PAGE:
Some of you may find this mock draft offensive, but I would like to take a a different look in this draft.
We now live in an age where a very good offense is enough to get you into the playoffs, and even the superbowl. My goal in this mock draft is to select bonafide playmakers for Palmer, solid protection, and efficiency. Some of my trades may be radical, but I hope that you guys would get the idea here.
Plus I wouldn't mind this draft if we address defense only in free agency.
I checked the Trade Value Chart, and it's roughly the same here. Lions could use Luke Joekal, Star Loutelli, Dee Milliner here.
Raiders Trade #5 Pick for Cincinnati's #26, #37 (2nd round, 4th pick), and #53 (2nd round, 16th pick)
One of Cinci's needs are DL. They have a good DL in Dunlap, but they need someone opposite of him. Or they can even go for Warmack, WR opposite of AJ Green, or they can trade down too. I checked the Trade Value chart, and it's exact with value.
We now have a late 1st, three 2nds, a third, 4, 5, 6, 7. According to: http://www.fftoolbox.com/football/teams/team_page.cfm?nfl_team=OAK&show=draft
#26th Pick Raiders Select: Barrett Jones C, OG, OT Alabama 6'4" 305 lbs.
WIth the first pick, I'd say we get someone who is versatile, and was a part of one of the best OLs in a while. And no doubt that our OL is desperate for OL help here. He can play C, OG, or OT. Although he has said to not have GREAT strength to bulldoze people, he has tremendous footwork and use of hands.
Rarely does a technically-refined offensive lineman earn top billing at a university with such tradition of producing flashy athletes at virtually every position, but in the case of do-everything Jones, the honor is well deserved.
Since redshirting for the Tide in 2008, Jones has simply started 49 of the past 53 games, earning action at right guard (25 starts), center (14) left tackle (10).
Despite earning first-team All-SEC honors (and third-team All-American accolades by the Associated Press) in 2010 while at right guard, Jones was asked to move to the all-important blind-side tackle position in 2011 and starred there. He earned the Outland Trophy as the nation's top lineman as well as the Jacobs Blocking Trophy (SEC's top offensive lineman) and was a consensus All-American.
Coach Nick Saban moved his top lineman once again in 2012; this time to the center position, where the same intelligence, quickness, balance and surprising anchor Jones demonstrated at guard and tackle translated well.
Jones started all 14 games of Alabama's run to its third national title in fourth year. He was again a consensus All-American and first-team All-SEC performer. He closed out his career with a strong performance against Notre Dame despite playing with torn ligaments in his left foot suffered during the SEC Championship Game.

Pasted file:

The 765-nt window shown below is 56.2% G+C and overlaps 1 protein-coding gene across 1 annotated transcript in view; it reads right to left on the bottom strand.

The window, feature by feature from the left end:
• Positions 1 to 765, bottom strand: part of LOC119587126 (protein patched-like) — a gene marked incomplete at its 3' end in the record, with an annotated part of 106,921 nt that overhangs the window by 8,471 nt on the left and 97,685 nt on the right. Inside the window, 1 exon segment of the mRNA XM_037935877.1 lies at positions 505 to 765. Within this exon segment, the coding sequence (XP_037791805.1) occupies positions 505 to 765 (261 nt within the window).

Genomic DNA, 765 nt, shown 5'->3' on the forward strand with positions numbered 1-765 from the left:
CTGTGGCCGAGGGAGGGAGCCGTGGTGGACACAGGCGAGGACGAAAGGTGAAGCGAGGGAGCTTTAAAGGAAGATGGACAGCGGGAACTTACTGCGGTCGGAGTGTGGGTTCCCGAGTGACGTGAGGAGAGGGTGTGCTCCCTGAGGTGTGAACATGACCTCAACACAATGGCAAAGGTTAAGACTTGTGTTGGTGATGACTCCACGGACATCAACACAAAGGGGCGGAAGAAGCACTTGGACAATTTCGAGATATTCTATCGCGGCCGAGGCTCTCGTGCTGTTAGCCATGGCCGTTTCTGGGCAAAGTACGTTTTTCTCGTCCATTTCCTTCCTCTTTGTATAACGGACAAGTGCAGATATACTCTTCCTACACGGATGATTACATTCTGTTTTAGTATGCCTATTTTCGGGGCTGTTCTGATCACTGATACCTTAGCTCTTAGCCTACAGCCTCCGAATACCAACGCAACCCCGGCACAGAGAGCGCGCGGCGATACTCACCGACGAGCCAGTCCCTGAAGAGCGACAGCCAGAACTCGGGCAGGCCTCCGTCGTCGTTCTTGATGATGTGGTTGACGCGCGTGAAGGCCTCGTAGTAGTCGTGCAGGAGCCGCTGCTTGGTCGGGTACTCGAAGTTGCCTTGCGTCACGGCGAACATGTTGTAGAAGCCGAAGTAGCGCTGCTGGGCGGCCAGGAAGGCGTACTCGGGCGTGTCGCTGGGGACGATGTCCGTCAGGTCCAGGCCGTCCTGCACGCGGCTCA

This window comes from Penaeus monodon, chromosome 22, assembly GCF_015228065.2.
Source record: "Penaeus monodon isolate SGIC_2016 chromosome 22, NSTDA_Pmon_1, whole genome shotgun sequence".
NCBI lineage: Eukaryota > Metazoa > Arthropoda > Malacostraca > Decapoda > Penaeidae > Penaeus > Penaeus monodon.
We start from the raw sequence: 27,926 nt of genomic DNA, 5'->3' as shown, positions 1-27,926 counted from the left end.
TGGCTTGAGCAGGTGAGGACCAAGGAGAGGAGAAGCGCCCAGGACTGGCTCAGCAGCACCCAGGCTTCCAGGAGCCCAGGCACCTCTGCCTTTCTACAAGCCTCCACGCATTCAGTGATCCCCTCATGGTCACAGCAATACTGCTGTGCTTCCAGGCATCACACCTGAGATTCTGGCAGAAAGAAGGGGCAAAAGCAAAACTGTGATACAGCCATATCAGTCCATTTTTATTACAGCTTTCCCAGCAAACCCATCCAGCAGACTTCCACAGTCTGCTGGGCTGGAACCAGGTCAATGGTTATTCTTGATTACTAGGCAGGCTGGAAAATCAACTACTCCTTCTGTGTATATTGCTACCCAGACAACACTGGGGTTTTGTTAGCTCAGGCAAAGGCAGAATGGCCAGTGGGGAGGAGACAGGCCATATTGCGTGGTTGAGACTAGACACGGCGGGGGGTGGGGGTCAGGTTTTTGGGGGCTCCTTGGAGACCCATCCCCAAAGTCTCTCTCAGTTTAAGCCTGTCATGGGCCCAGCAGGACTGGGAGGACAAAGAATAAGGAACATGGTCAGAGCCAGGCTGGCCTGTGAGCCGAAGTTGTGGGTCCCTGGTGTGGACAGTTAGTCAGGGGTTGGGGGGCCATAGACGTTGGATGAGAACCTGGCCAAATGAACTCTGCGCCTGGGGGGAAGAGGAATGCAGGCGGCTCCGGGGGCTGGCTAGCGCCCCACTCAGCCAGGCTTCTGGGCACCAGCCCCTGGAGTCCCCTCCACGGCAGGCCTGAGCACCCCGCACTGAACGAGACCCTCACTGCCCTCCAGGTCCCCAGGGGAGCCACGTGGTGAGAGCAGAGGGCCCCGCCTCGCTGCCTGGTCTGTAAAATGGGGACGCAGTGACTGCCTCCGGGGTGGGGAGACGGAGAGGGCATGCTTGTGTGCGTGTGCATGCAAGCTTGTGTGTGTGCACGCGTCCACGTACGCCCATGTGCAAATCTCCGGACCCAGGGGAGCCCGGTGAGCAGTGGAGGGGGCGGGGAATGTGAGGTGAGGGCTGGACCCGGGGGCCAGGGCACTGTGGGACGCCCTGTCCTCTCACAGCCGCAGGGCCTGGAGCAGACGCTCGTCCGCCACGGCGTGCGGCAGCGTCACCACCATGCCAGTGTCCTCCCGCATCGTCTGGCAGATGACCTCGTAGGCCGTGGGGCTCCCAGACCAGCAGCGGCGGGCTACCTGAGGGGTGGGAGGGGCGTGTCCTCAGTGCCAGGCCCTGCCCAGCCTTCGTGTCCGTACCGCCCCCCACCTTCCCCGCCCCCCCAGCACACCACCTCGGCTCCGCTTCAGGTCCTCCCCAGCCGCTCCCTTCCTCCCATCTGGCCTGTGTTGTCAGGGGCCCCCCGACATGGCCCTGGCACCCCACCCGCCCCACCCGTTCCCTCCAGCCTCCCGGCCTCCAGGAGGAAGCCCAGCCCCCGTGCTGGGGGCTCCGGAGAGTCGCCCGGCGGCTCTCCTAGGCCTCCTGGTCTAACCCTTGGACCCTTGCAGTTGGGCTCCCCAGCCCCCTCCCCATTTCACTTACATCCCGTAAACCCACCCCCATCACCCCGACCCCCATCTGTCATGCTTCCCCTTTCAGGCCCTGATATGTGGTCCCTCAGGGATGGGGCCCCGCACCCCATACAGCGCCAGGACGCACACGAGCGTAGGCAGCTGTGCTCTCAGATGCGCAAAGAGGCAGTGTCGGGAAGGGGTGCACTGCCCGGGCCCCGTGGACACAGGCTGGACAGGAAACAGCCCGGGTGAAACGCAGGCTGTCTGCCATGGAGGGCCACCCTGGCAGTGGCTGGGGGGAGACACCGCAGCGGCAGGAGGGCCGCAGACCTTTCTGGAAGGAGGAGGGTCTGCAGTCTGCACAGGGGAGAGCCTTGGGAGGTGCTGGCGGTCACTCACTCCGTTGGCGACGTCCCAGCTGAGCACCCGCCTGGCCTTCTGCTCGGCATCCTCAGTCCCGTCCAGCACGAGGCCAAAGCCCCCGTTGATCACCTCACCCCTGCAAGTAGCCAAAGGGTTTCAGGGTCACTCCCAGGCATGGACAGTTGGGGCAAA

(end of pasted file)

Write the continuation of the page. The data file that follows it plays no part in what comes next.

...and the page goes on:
Jones also won the 2012 William V. Campbell Trophy recognizing the "absolute best scholar-athlete" in the nation. He was the first Crimson Tide player to capture the award.
"I want to thank everyone from Alabama who helped make this possible for me," Jones said while accepting the award. "I want to thank Coach (Mal) Moore, Coach Saban and all of my teammates. I think many people know how good of a football coach he (Saban) is, but what he doesn't get enough credit for is how good of a job he does developing young men.
"I also want to thank my parents and my family. I am very close to my parents. There is no way I would be up here today without them. When I left for college my dad told me something that I will never forget, he said "Barrett never forget who you are and whose you are." I have tried to live up to that my whole life. He has taught me many good principles about how to work hard, how to help others and how to give back.
Whether at tackle, guard or center, Jones has demonstrated that he's dependable against the elite competition in college football. Head coach Nick Saban has said on many occasions that Jones is one of the top players he's ever been around and has compared the 2011 Outland Trophy (nation's top interior lineman) to Hall of Famer Bruce Matthews. Considering his versatility and dependability (not to mention his coach's impressive recommendation), Jones quietly ranks among the safest prospects in the draft.
STRENGTHS: Jones is typically characterized as a try-hard player who gets by with excellent fundamentals, and it is true that he uses his hands and feet very well to consistently defeat his opponent. However, while he isn't likely to cause anyone to compare his raw athleticism to former first round offensive tackles Tyron Smith (Dallas Cowboys, No. 9, 2011) or Joe Staley (San Francisco 49ers, No. 28, 2007), Jones is smooth and efficient when easing back at the snap in pass protection or getting to the second level. He latches on and keeps his feet moving on contact, rarely allowing his opponent to make the play even if he's relatively close to the ballcarrier.
WEAKNESSES: Doesn't blow defenders off the ball with pure strength. Not a flashy athlete and may struggle to excel at the NFL level.
COMPARES TO: Bruce Matthews, OL, ex-Oilers/Titan -- Alabama coach Nick Saban has publicly compared Jones to the Hall of Famer Matthews, who saw action at all five positions during his 19 years with the Houston Oilers (and Tennessee Titans), and whom Saban saw up close when coaching defensive backs in Houston from 1988-1989.
SEC Stories of Success - Barrett Jones (via HDMTV01)
There is a video on youtube with Warmack and Jones performance against Tennessee or Notre Dame that you can look at.
#36th Pick Raiders Select: Tyler Eifert, TE Notre Dame 6'5" 252 lbs.
We need to be better in the redzone correct? Well lets go get a really good TE. Eifert is a great receiver, and developing as a really good blocker (not there yet, but developing well). He has oodles of potential to be a playmaker all over the field with Palmer, and offers a big body in the red zone. He can line up at TE, in the slot, and outside at WR and offer us plenty of mismatches against defenses. TEs typically do not get selected in the first round, and when they do, it's normally late. I believe Eifert can make it to the 36th pick.